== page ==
Information shared by Dr Kate Durrant
If you have never seen the dazzling beauty of a starling (Sturnus vulgaris) flock circling over their roost in the evening, it’s one of nature’s mesmerising sights. There used to be a ‘Starling Hotline’ in Somerset that you could call and find out where they would appear that evening, but it is sadly defunct. The most impressive (and reliable) starling flocks are found in Rome, where the locals love the displays, but hate the mess from the droppings of thousands of birds. Once you see footage of this display you will immediately wonder: how do they do it? How do they bunch and scatter, wheel and turn in perfect synchrony? How do they avoid crashing into each other at high speed and plummeting to the pavement?
The complex social behaviour of animals, like that seen in starling flocks is studied in the field of ‘complexity science’. Researchers have shown that complexity arises from interactions of individuals with nearby neighbours only. So, for example, instead of coordinating with the whole flock, a starling only has to keep track of its three nearest neighbours, who keep track of theirs and so on. By combining theoretical models and empirical data, this approach has increased our understanding of animal societies but studies used mostly social insects, like locusts in a swarm. Birds fly very differently to insects, in particular their tendency to bank and roll on turns. Recently, these flocking manoeuvres have been studied by HD video-recording and stereo photography in Rome. These films of flocks were modelled mathematically by researchers to try and mimic the patterns found in the air, but they often did not produce the same complex, shifting patterns seen in the images. Recent work by Hildenbrandt et al. improved on previous models by using the usual rules for coordination with neighbours but added a number of specifics of starling behaviour, namely rules based on coordination with only very close-by neighbours, on simplified aerodynamics for their flight, including those banking turns, and on the fact that displaying starlings remain above their roosting area. The new model, called ‘StarDisplay’, produces patterns remarkably similar to the filmed flocks, and also produces individual flight patterns that match individuals tracked in flocks on HD films and in stereo photographs. It’s a beautiful combination of complex modelling and empirical evidence from imaging. This new model enhances our understanding of this complex behaviour and can now be applied to other flocking bird species to understand how they move en masse.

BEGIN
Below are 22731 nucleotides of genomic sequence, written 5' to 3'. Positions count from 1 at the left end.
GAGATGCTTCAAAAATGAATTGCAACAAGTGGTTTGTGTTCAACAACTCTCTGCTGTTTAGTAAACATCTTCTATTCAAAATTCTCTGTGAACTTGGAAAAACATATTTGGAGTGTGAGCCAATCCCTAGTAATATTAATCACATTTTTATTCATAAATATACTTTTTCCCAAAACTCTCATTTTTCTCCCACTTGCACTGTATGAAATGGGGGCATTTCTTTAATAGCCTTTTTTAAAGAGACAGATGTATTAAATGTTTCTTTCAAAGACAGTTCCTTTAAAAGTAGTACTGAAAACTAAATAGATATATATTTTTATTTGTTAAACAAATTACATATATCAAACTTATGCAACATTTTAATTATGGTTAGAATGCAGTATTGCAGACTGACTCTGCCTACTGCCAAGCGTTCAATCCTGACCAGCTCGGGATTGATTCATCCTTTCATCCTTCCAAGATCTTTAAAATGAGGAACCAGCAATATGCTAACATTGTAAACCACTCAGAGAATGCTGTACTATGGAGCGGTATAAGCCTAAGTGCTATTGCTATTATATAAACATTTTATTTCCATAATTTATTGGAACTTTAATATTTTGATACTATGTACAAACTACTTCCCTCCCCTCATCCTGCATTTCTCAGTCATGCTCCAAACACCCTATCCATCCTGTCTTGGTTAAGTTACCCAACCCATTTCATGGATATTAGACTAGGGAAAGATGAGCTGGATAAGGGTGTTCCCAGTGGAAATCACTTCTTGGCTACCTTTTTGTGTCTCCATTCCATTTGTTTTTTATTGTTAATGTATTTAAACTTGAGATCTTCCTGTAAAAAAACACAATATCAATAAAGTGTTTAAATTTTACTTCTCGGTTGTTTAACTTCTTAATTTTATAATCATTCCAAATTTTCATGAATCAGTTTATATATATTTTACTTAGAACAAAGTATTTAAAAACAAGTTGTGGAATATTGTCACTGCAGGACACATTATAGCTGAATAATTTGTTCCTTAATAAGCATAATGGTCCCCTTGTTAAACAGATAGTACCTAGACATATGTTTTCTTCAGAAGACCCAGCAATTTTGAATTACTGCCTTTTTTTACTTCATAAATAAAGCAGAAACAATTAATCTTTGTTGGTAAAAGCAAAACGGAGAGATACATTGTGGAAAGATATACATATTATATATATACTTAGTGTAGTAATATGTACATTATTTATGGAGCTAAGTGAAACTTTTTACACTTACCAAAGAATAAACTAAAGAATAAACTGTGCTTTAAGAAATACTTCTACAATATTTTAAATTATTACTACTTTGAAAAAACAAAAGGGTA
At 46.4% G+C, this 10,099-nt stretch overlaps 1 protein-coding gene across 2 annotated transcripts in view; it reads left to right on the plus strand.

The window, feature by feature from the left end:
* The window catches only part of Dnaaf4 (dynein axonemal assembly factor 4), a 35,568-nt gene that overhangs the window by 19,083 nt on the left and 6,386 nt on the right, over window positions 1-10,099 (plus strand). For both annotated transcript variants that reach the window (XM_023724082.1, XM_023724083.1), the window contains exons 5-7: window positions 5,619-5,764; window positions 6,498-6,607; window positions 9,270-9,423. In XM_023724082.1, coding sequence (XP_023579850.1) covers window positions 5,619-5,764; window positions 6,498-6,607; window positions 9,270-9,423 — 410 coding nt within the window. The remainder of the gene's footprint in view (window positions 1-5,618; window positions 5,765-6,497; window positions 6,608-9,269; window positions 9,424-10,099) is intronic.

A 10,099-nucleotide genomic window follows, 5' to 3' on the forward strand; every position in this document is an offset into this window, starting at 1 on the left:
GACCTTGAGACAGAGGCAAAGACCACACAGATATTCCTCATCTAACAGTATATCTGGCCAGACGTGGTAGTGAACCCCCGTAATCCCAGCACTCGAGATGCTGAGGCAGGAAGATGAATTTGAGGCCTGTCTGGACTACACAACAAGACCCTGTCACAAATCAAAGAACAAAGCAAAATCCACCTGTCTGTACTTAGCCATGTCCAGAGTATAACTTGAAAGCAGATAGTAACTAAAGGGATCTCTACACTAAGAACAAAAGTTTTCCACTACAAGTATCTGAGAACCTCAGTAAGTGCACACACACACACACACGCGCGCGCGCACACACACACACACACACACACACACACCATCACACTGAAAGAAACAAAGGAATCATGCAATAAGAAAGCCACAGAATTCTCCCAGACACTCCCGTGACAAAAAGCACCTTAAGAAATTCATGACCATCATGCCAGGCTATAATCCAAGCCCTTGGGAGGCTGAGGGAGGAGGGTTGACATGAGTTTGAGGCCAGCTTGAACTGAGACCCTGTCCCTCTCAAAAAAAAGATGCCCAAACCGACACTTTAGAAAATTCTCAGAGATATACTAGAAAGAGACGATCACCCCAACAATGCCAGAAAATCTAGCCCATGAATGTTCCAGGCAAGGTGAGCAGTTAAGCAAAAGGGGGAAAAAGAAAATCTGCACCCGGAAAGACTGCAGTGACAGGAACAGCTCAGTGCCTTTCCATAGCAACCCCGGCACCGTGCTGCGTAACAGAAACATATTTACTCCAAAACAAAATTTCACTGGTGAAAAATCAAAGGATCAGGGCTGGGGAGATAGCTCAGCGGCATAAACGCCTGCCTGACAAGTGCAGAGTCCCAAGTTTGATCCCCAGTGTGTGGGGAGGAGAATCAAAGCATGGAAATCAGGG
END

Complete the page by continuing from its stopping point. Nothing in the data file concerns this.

Hildenbrandt, H., Carere, C., and Hemelrijk, C.K. 2010. Self-organized aerial displays of thousands of starlings: a model. Behavioural Ecology 19: 10.1093/beheco/arq149